Ibn Hazm on the lawfulness of women attending prayers in the mosque

Ibn Hazm on the lawfulness of women attending prayers in the mosque

Regular price
Sale price
Regular price
Sold out
Unit price
Tax included. Shipping calculated at checkout.


Concerns with artificial limits being placed on a women’s right to participate in the activities of a believer are not of modern origin.  This is clear from this work, a medieval treatise asserting the right of women to attend the congregational prayers in the mosque, in response to widespread opposition to this right.

‘Ali ibn Hazm (d456/1064), the great Andalusian jurist, poet and intellectual champion of the Zahiri school, discussed this issue comprehensively in his al-Muhalla. In the section translated here, he discusses the following questions.

Is it lawful for women to attend congregational prayers in the mosque?

Is it lawful for others to forbid this if, for some private of public reason, they happen to disapprove of It?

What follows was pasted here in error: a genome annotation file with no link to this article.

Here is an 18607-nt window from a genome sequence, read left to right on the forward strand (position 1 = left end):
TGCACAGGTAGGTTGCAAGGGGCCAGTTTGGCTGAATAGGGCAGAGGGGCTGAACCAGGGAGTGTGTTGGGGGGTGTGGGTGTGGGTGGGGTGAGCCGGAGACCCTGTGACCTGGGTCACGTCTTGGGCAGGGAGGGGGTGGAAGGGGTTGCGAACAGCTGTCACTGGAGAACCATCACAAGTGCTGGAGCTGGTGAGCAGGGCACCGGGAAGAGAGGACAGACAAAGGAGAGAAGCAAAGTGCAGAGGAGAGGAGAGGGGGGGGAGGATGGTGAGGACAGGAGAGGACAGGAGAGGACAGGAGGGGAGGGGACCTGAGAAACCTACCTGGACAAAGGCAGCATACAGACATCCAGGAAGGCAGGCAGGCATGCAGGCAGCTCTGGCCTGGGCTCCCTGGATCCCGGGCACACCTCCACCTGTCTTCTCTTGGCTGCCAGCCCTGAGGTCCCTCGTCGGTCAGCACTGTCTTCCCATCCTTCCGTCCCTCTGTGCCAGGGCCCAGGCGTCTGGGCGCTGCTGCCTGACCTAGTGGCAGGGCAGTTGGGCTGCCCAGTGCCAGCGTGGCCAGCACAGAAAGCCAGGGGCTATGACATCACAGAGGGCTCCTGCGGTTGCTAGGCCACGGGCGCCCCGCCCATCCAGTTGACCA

Is the effort of attending the prayers with the congregation in the mosque more worthy for men than women?

Is it lawful only for elderly women to attend the congregational prayers in the mosques?

The text is preceded by an introduction written by the translator, Dr Mohammad Akram Nadwi,  containing a brief review of Ibn Hazm’s works and reputation and a summary of the translated text. Throughout the translated work, there are notes which identify the hadiths mentioned by Ibn Hazm.


Ibn Hazm al Andalusi - Original author

bn Hazm (d. 456/1064) was famed for his literary productivity, breadth of learning, and mastery of the Arabic language. One of the leading exponents of the Zahiri (Literalist) school of jurisprudence he produced some 400 works, covering jurisprudence, logic, history, ethics, comparative religion and theology, as well as Tawq al-Hammama (The Ring of the Dove),  an intriguing book on the art of love.

Dr Mohammad Akram Nadwi - Translated the work from Arabic into English

Dr Mohammad Akram Nadwi is a world-renowned scholar of Indian origin, who received in-depth training in the traditional Islamic disciplines at Nadwat al-Ulama (Lucknow, India) alongside a PhD in Arabic literature from Lucknow University. He spent several years as a Fellow at the Oxford Centre for Islamic Studies where he conducted research on a number of topics including hadith and Sufi orders in India. He is the author of close to 30 books across the full range of the Islamic Sciences.